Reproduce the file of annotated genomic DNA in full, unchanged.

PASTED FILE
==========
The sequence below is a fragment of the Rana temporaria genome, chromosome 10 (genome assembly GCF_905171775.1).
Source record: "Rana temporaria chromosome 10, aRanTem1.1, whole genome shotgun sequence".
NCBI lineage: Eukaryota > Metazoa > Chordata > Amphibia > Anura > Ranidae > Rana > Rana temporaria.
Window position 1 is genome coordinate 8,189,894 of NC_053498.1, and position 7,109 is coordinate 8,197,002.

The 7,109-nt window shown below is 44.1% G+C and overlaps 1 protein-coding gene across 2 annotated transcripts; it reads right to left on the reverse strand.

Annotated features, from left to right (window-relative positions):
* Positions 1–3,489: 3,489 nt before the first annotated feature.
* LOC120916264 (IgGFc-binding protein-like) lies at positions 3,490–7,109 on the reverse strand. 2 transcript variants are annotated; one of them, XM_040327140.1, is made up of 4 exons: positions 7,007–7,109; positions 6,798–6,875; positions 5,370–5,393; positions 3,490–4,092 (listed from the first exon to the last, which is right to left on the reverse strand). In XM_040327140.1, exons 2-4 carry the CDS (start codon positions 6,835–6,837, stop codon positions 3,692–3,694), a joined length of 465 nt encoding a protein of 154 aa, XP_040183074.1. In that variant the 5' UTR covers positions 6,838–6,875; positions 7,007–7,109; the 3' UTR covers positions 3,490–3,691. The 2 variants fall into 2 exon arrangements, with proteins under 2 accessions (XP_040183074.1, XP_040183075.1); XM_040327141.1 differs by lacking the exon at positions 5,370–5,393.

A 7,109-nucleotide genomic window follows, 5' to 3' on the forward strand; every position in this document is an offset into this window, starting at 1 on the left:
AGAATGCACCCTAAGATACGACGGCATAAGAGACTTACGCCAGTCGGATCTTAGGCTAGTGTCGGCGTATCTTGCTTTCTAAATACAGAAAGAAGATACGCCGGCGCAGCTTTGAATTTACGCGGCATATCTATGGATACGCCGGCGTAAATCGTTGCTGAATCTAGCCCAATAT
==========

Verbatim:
The sequence below is a fragment of the Rana temporaria genome, chromosome 10 (genome assembly GCF_905171775.1).
Source record: "Rana temporaria chromosome 10, aRanTem1.1, whole genome shotgun sequence".
NCBI lineage: Eukaryota > Metazoa > Chordata > Amphibia > Anura > Ranidae > Rana > Rana temporaria.
Window position 1 is genome coordinate 8,189,894 of NC_053498.1, and position 7,109 is coordinate 8,197,002.

The 7,109-nt window shown below is 44.1% G+C and overlaps 1 protein-coding gene across 2 annotated transcripts; it reads right to left on the reverse strand.

Annotated features, from left to right (window-relative positions):
* Positions 1–3,489: 3,489 nt before the first annotated feature.
* LOC120916264 (IgGFc-binding protein-like) lies at positions 3,490–7,109 on the reverse strand. 2 transcript variants are annotated; one of them, XM_040327140.1, is made up of 4 exons: positions 7,007–7,109; positions 6,798–6,875; positions 5,370–5,393; positions 3,490–4,092 (listed from the first exon to the last, which is right to left on the reverse strand). In XM_040327140.1, exons 2-4 carry the CDS (start codon positions 6,835–6,837, stop codon positions 3,692–3,694), a joined length of 465 nt encoding a protein of 154 aa, XP_040183074.1. In that variant the 5' UTR covers positions 6,838–6,875; positions 7,007–7,109; the 3' UTR covers positions 3,490–3,691. The 2 variants fall into 2 exon arrangements, with proteins under 2 accessions (XP_040183074.1, XP_040183075.1); XM_040327141.1 differs by lacking the exon at positions 5,370–5,393.

A 7,109-nucleotide genomic window follows, 5' to 3' on the forward strand; every position in this document is an offset into this window, starting at 1 on the left:
AGAATGCACCCTAAGATACGACGGCATAAGAGACTTACGCCAGTCGGATCTTAGGCTAGTGTCGGCGTATCTTGCTTTCTAAATACAGAAAGAAGATACGCCGGCGCAGCTTTGAATTTACGCGGCATATCTATGGATACGCCGGCGTAAATCGTTGCTGAATCTAGCCCAATAT